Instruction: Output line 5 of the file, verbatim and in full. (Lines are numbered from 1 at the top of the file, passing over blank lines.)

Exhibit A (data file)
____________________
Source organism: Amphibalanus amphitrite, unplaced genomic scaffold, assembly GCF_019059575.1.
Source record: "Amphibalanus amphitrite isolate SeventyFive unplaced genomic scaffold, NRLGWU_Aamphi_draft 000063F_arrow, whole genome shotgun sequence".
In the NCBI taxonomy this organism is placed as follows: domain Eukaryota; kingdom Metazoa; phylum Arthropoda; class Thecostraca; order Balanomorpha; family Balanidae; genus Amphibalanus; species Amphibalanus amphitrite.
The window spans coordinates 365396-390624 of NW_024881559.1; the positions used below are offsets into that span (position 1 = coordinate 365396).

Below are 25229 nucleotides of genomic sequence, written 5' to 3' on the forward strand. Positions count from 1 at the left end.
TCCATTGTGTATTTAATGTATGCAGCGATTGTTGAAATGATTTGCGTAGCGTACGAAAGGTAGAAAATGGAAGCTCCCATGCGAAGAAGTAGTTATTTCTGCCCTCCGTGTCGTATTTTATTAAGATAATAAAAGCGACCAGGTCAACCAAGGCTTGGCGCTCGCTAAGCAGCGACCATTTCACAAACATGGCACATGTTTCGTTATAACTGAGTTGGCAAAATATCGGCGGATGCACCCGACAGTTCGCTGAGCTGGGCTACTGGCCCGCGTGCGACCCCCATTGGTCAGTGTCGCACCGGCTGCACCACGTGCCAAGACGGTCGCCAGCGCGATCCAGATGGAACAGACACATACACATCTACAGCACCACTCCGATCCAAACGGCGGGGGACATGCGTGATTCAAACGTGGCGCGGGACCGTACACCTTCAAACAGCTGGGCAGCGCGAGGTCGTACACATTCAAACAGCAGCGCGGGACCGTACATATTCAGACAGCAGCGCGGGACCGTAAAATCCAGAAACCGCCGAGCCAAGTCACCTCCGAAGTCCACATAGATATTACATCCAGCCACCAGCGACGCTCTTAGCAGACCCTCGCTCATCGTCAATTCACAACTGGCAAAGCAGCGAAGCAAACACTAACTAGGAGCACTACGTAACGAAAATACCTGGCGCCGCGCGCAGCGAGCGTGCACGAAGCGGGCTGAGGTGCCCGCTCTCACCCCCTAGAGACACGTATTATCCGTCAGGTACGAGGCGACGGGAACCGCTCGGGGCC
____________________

Below are 25229 nucleotides of genomic sequence, written 5' to 3' on the forward strand. Positions count from 1 at the left end.